However - the angular momentum is still conserved. Remember the definition of angular momentum. L = r x p. An object doesn't need to rotate to have an angular momentum. r is the position of the object and p is it's linear momentum. It doesn't matter relative to what point in the universe you measure r, as long as you use the same point for all measurements the total angular momentum of all particles combined will stay the same, as will the linear momentum. And yes, the magnitude of the linear momentum of both balls combined will be equal to the magnitude of the angular momentum the rod originally had.
sophiecentaur
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Feb5-13, 12:46 PM
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Quote Quote by NANDHU001 View Post
Okay, I'll provide a slight clarification. The ball is placed so that it collides with the rod. I'll ask the question in a different manner.
A rod is spinning around its center of mass with no linear velocity with respect to the observer.
Is it possible for a ball (placed so that it collides with the rod) to make the linear as well as angular momentum of the rod ZERO( The collision is neither elastic nor the ball sticks to the rod). If so how can the linear momentum of the ball be calculated. And can the final linear momentum of the ball be said to be the equivalent linear momentum of the angular momentum possessed by the rod.
If linear and angular momentum are to be conserved then the answer has to be NO. The ball starts with some linear momentum and it can hardly interact with the rod without transferring some of that.
NANDHU001
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#8
Feb7-13, 04:43 AM
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Please note the word 'placed' in my clarification of the question. What I have meant is that a ball of zero linear velocity is placed by an external agency such as a human being at a later time so that the rotating rod strikes it off and the rod thus comes to rest both translationally and rotationally. Is such a situation possible.
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#9
Feb7-13, 06:27 AM
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If the rod's axis of rotation (center of mass) is not held effectively stationary by being fastened to the earth or some other very massive object, the answer is "no."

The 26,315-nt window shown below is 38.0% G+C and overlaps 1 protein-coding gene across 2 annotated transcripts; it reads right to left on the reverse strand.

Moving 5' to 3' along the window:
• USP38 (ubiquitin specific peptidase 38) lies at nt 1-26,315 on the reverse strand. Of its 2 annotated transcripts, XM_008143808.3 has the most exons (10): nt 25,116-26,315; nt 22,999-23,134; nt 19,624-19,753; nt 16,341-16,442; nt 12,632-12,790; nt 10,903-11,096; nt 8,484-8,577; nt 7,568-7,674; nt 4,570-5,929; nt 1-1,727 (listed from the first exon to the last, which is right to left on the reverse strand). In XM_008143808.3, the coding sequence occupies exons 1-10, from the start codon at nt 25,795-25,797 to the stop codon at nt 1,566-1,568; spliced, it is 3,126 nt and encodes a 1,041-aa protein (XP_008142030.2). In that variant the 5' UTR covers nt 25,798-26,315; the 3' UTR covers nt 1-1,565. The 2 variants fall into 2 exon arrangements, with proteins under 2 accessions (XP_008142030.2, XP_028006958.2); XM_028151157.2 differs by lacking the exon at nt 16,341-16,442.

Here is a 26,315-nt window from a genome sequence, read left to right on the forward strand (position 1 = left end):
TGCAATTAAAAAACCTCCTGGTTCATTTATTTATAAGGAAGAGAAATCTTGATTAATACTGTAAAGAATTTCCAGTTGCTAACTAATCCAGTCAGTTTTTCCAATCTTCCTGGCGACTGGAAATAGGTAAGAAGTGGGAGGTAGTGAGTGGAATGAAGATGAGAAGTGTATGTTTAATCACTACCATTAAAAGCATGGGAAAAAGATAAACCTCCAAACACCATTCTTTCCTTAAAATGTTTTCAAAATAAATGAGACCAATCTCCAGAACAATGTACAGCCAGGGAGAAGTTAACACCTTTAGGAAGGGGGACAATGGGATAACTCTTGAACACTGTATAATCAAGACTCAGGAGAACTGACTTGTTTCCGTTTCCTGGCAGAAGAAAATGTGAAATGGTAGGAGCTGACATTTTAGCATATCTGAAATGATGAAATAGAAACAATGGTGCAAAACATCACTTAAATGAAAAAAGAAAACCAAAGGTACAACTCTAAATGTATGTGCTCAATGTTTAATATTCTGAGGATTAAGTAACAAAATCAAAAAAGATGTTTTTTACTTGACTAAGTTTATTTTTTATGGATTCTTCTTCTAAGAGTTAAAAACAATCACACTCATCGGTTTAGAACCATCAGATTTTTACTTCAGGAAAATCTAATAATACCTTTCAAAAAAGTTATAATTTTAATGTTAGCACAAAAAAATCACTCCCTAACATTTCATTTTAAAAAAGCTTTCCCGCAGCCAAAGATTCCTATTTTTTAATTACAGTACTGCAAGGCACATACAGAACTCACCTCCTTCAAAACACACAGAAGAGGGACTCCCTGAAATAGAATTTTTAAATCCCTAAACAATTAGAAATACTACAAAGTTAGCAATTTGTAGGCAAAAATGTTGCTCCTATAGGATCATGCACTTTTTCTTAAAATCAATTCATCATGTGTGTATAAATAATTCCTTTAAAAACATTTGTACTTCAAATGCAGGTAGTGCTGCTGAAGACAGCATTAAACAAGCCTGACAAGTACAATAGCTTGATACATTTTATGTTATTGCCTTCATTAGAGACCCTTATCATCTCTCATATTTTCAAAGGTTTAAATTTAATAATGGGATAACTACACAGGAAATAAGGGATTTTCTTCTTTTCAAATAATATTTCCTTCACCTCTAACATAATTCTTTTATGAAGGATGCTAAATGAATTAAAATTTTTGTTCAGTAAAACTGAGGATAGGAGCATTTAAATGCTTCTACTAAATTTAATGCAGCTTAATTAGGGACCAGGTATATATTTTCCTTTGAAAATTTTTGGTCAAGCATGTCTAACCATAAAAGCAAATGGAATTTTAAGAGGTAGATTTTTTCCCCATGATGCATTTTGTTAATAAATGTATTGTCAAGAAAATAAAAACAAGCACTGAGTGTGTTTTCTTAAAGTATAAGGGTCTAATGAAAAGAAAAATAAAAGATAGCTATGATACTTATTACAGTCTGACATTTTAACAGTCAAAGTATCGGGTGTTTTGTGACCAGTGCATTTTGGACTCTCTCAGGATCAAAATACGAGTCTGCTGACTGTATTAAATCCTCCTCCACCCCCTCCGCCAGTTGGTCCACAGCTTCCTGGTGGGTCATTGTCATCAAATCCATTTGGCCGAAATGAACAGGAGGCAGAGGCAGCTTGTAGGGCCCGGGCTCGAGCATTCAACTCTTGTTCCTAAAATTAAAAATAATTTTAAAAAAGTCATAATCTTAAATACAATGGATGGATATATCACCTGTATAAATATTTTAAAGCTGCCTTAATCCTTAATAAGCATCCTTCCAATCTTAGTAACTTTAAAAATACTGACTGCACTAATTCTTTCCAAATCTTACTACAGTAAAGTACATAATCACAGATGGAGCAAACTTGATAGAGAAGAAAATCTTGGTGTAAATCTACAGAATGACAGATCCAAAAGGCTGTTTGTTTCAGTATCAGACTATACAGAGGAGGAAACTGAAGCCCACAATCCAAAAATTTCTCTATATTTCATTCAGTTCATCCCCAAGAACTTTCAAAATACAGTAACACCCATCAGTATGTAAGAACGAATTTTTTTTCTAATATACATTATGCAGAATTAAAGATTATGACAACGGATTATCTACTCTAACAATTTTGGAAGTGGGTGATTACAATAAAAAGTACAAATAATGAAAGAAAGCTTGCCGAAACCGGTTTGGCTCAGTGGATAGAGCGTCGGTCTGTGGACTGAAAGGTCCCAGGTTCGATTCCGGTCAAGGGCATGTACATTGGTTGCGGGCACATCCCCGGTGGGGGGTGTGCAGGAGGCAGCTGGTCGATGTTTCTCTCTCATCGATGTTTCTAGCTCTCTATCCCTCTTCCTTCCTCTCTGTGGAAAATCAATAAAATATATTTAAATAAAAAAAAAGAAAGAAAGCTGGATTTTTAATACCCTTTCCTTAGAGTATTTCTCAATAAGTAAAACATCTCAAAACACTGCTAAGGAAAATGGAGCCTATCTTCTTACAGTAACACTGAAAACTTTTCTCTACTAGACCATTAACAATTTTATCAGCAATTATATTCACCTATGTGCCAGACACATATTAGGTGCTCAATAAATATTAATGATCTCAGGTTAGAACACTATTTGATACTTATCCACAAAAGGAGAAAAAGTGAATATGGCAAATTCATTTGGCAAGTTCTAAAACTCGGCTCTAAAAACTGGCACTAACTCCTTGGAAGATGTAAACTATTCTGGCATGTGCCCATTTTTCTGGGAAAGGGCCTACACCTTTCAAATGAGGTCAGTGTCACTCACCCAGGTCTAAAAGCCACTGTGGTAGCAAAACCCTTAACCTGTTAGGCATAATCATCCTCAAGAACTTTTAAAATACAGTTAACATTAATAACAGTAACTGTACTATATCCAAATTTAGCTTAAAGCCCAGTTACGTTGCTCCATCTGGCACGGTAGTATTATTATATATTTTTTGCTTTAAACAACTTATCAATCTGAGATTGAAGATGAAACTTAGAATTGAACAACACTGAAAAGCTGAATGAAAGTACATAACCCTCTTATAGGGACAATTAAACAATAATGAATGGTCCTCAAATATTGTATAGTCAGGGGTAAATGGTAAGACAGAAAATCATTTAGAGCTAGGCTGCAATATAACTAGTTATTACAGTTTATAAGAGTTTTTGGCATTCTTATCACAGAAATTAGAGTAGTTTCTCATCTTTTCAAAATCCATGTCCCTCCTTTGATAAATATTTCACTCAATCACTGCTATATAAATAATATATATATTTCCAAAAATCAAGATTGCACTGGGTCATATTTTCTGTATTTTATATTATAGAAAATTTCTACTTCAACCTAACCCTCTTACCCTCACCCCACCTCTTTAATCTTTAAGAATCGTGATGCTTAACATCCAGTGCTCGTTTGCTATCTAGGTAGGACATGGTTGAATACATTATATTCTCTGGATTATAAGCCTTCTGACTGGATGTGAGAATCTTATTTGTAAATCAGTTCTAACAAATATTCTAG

The total linear momentum of the system is zero before the collision, so it must also be zero after the collision. If the ball has linear momentum after the collision, the rod must also have linear momentum, equal in magnitude and opposite in direction.
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Feb7-13, 12:43 PM
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Quote Quote by jtbell View Post
If the rod's axis of rotation (center of mass) is not held effectively stationary by being fastened to the earth or some other very massive object, the answer is "no."

The total linear momentum of the system is zero before the collision, so it must also be zero after the collision. If the ball has linear momentum after the collision, the rod must also have linear momentum, equal in magnitude and opposite in direction.
I agree. The problem seems to keep shifting in subtle ways, I think but the basic conservation laws must apply. Changing the model slightly, it would be easy to bring a rotating bat to a halt by striking an appropriate ball. This was what I thought we were heading for aamof.
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Feb8-13, 01:21 AM
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Quote Quote by jtbell View Post
If the rod's axis of rotation (center of mass) is not held effectively stationary by being fastened to the earth or some other very massive object, the answer is "no."

The total linear momentum of the system is zero before the collision, so it must also be zero after the collision. If the ball has linear momentum after the collision, the rod must also have linear momentum, equal in magnitude and opposite in direction.
Thanks, will there be any change in the rotational velocity of the rod after the event.
If so, tell me how to calculate it.
sophiecentaur
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Feb8-13, 10:36 AM
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Quote Quote by NANDHU001 View Post
Thanks, will there be any change in the rotational velocity of the rod after the event.
If so, tell me how to calculate it.
I'd suggest you write out two equations, one for linear and one for angular momentum. I would imagine that there will be a suitable ratio of masses that will give you whatever outcome you specify. The variables are the position of the impact and the ratio of masses, which is two unknowns, which two equations should enable you to find.